Mike Donoghue is a Senior International Relations
Officer (Marine) with the New Zealand Department of Conservation (DOC).
He holds an M.Sc. in Oceanography from Southampton University, and is
the Scientific Adviser to New Zealand’s Commissioner to the International
Prior to joining DOC. in 1987, he spent eight years
as a self-employed longline fisherman in the Hauraki Gulf, near Auckland.
He has published several articles on interactions between marine mammals
and fisheries in New Zealand. Mike has provided policy advice since
1987 to successive Ministers of Conservation on conservation and protection
of endemic New Zealand marine mammals, particularly Hector’s dolphin
and New Zealand (Hooker’s) sea lion.
He has published several articles on interactions between
marine mammals and fisheries in New Zealand and has provided policy
advice since 1987 to successive Ministers of Conservation on conservation
and protection of endemic New Zealand marine mammals, particularly Hector's
dolphin and New Zealand (Hooker's) sea lion. He was largely responsible
for establishing the Conservation Services Levies programme in New Zealand,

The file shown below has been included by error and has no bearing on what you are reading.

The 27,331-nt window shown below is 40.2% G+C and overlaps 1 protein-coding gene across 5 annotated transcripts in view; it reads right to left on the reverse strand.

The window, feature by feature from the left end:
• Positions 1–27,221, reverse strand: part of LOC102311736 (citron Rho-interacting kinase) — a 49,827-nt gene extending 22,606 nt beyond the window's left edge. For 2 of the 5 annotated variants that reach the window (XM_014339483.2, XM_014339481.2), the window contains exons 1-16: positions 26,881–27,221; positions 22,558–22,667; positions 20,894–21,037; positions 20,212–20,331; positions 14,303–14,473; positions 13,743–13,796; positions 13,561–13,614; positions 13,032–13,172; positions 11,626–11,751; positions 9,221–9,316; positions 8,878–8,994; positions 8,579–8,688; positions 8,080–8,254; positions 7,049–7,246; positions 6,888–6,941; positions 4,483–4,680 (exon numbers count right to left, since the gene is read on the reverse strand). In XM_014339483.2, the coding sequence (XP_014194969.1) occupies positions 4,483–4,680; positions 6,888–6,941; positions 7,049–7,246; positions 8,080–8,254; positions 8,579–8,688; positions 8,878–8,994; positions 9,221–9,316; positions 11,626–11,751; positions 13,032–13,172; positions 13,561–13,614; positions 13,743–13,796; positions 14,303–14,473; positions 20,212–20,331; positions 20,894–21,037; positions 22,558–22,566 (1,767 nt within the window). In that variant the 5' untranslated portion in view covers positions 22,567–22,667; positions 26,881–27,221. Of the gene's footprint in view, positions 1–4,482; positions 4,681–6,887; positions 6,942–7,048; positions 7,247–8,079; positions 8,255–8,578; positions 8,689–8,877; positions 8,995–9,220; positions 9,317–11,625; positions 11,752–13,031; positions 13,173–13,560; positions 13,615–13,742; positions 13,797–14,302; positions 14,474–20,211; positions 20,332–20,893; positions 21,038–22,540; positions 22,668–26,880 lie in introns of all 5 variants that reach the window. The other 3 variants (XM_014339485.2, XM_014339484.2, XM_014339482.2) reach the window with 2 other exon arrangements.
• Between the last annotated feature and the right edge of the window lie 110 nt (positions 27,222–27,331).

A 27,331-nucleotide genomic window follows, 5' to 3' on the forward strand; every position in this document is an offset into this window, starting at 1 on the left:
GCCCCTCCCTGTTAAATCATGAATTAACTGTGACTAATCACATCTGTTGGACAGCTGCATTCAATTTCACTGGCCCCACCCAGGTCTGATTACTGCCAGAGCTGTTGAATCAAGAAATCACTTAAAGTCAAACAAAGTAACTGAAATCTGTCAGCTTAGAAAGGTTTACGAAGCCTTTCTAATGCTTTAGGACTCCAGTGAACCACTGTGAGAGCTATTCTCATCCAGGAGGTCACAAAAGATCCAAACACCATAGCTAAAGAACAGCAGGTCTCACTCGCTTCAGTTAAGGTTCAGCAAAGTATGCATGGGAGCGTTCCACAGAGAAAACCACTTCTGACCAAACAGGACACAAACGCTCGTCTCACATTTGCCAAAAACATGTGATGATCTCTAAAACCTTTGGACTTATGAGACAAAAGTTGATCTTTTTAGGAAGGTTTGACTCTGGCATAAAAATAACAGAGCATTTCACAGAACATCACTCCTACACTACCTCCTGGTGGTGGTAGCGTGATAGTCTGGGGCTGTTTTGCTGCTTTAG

through which fishers pay the costs of research and implementation of
projects to avoid, remedy and mitigate the impacts of commercial fishing
on marine protected species.
As well as leading a humpback whale research programme
in Tonga, Mike also co-ordinates the activities of the South Pacific
Whale Research Consortium, which brings together biologists studying
whales in eastern Australia, New Caledonia, Tonga, the Cook Islands,
French Polynesia, Chile and Colombia. Other work in the Pacific region
has included assisting the governments of the Cook Islands and Samoa
to draft legislation establishing whale sanctuaries in their waters
and attendance at the 2001 Regional Forum to progress a South Pacific
Whale Sanctuary. Mike is a Board member of the Marine Conservation Action